stan1 wrote:It is semantics, but sometimes words do matter. The Backdoor Roth Contribution term that was first used by TFB means one is making a non-deductible annual contribution to a zero balance Traditional IRA then converting it to a Roth (immediately, or after some period of time). It is a way for someone who is otherwise not eligible to make a Roth IRA contribution to do so through a two step process. Converting an existing Traditional IRA balance to a Roth IRA generates a lot of current year tax revenue -- and is likely what Congress intended -- but this is not what the board now refers to as a Backdoor Roth. It is unclear whether Congress intended to create a "back door" for individuals to fund a Roth IRA who are otherwise ineligible to do so.
One individual who posts on this board expressed concern that the IRS might determine that a Traditional IRA contribution immediately converted to a Roth IRA is an unlawful step transaction that violates the intent of the law limiting who can contribute to a Roth IRA. Based on this line of reasoning TFB modified his recommendation to hold the Traditional IRA for a few months instead of converting it to a Roth IRA immediately. To me, the current law is very clear: anyone can make a non-deductible contribution to a Traditional IRA and anyone can convert a Traditional IRA to a Roth IRA. Saying that you were audited for doing a Backdoor Roth would mean that the IRS is questioning whether you can convert a current year Traditional IRA contribution to a Roth IRA as a way to circumvent the income restrictions of a Roth IRA. That is not what is being described. What is being described is that the IRS sent a question about a Roth conversion. It is semantics, but sometimes words do matter.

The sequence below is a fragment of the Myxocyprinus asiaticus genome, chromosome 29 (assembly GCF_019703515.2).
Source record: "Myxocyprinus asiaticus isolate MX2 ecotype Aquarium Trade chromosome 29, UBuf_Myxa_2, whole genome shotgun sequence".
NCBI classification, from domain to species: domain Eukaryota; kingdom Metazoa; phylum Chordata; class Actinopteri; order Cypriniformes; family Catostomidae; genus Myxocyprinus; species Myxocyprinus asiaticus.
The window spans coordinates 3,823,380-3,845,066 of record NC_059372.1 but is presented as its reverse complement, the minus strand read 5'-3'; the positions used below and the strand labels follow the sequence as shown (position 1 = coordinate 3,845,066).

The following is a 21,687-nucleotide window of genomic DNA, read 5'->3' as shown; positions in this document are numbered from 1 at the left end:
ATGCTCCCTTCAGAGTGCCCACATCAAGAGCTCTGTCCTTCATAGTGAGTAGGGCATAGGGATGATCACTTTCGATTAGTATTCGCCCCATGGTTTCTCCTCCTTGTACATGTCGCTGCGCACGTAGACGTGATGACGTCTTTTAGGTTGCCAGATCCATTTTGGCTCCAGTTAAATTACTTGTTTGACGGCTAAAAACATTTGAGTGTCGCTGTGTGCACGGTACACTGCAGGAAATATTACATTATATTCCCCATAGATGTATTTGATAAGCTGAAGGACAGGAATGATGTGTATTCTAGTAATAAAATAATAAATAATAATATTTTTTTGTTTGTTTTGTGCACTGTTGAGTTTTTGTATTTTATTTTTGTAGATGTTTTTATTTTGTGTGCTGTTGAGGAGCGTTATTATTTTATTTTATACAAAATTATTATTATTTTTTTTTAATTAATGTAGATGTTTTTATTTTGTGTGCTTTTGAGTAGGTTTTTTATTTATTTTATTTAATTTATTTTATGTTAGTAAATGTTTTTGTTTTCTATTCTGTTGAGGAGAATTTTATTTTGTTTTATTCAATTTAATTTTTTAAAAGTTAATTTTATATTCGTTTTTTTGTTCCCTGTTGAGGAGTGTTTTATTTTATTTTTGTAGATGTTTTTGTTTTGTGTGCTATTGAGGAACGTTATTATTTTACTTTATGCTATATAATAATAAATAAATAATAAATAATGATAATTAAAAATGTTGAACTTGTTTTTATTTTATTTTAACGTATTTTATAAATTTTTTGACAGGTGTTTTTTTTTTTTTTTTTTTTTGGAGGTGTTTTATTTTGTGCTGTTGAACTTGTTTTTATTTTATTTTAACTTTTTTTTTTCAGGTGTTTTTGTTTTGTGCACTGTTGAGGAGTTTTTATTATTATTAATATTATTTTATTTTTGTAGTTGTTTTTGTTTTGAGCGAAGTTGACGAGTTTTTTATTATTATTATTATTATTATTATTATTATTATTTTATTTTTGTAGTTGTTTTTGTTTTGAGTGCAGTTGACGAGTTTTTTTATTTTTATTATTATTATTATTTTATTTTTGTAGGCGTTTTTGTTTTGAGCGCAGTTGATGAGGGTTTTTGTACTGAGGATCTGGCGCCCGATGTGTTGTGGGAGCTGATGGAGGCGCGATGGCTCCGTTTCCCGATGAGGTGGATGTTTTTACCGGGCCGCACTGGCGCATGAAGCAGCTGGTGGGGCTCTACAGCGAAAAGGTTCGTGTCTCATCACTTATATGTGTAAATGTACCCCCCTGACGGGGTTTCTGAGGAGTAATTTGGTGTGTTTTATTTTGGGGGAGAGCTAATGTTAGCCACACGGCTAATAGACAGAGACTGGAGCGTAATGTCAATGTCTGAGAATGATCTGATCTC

I'm not persuaded. I think the topic as stated better captures the issues than describing the conversion as a standard one.
I made nondeductible contributions to a Traditional IRA in 2007, 2008, 2009, and 2010, then converted them at a very small gain in 2010. (My wife made similar transactions, but actually had a small loss.) I was not able to make a direct Roth contribution in any of those years. My intention with all of the contributions was to convert to a Roth in 2010, if that option remained available. It's not clear that the OP facts are identical to mine, but I'm guessing they're close.
By your definition, this was maybe a partial backdoor roth contribution and a partial standard conversion. But it was the element that is common to all backdoor roths and only a minority of standard conversions -- the nontaxable basis -- that creates the issue at hand. Describing it as a "standard conversion" would have been less helpful, not more.
(I'm also not convinced that nondeductible IRA contribution in the same year as the conversion is really a necessary part of the definition of backdoor roth, even though it will probably be the more common pattern going forward.)
But as you say, it's just semantics.